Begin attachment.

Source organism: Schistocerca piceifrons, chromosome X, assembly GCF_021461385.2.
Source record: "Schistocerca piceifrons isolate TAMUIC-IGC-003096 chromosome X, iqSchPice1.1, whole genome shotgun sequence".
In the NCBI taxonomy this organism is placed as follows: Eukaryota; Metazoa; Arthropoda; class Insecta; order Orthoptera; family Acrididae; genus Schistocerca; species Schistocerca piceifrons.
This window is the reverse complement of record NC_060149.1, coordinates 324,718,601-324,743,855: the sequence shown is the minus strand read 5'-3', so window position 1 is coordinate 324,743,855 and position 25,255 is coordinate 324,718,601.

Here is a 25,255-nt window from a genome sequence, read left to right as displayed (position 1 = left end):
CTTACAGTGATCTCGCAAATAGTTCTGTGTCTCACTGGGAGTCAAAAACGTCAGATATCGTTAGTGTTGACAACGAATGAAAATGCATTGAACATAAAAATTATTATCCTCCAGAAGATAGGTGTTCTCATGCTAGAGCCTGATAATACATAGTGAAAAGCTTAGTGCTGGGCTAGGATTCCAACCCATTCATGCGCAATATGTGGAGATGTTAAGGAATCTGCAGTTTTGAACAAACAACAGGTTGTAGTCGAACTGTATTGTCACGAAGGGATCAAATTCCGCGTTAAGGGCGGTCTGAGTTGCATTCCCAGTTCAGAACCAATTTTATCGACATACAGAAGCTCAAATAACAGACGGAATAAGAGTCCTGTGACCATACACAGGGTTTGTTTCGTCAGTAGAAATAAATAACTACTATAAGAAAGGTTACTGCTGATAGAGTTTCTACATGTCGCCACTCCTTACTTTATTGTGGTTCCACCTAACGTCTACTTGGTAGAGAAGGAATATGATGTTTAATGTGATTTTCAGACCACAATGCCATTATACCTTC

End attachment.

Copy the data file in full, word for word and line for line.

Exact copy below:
Source organism: Schistocerca piceifrons, chromosome X, assembly GCF_021461385.2.
Source record: "Schistocerca piceifrons isolate TAMUIC-IGC-003096 chromosome X, iqSchPice1.1, whole genome shotgun sequence".
In the NCBI taxonomy this organism is placed as follows: Eukaryota; Metazoa; Arthropoda; class Insecta; order Orthoptera; family Acrididae; genus Schistocerca; species Schistocerca piceifrons.
This window is the reverse complement of record NC_060149.1, coordinates 324,718,601-324,743,855: the sequence shown is the minus strand read 5'-3', so window position 1 is coordinate 324,743,855 and position 25,255 is coordinate 324,718,601.

Here is a 25,255-nt window from a genome sequence, read left to right as displayed (position 1 = left end):
CTTACAGTGATCTCGCAAATAGTTCTGTGTCTCACTGGGAGTCAAAAACGTCAGATATCGTTAGTGTTGACAACGAATGAAAATGCATTGAACATAAAAATTATTATCCTCCAGAAGATAGGTGTTCTCATGCTAGAGCCTGATAATACATAGTGAAAAGCTTAGTGCTGGGCTAGGATTCCAACCCATTCATGCGCAATATGTGGAGATGTTAAGGAATCTGCAGTTTTGAACAAACAACAGGTTGTAGTCGAACTGTATTGTCACGAAGGGATCAAATTCCGCGTTAAGGGCGGTCTGAGTTGCATTCCCAGTTCAGAACCAATTTTATCGACATACAGAAGCTCAAATAACAGACGGAATAAGAGTCCTGTGACCATACACAGGGTTTGTTTCGTCAGTAGAAATAAATAACTACTATAAGAAAGGTTACTGCTGATAGAGTTTCTACATGTCGCCACTCCTTACTTTATTGTGGTTCCACCTAACGTCTACTTGGTAGAGAAGGAATATGATGTTTAATGTGATTTTCAGACCACAATGCCATTATACCTTC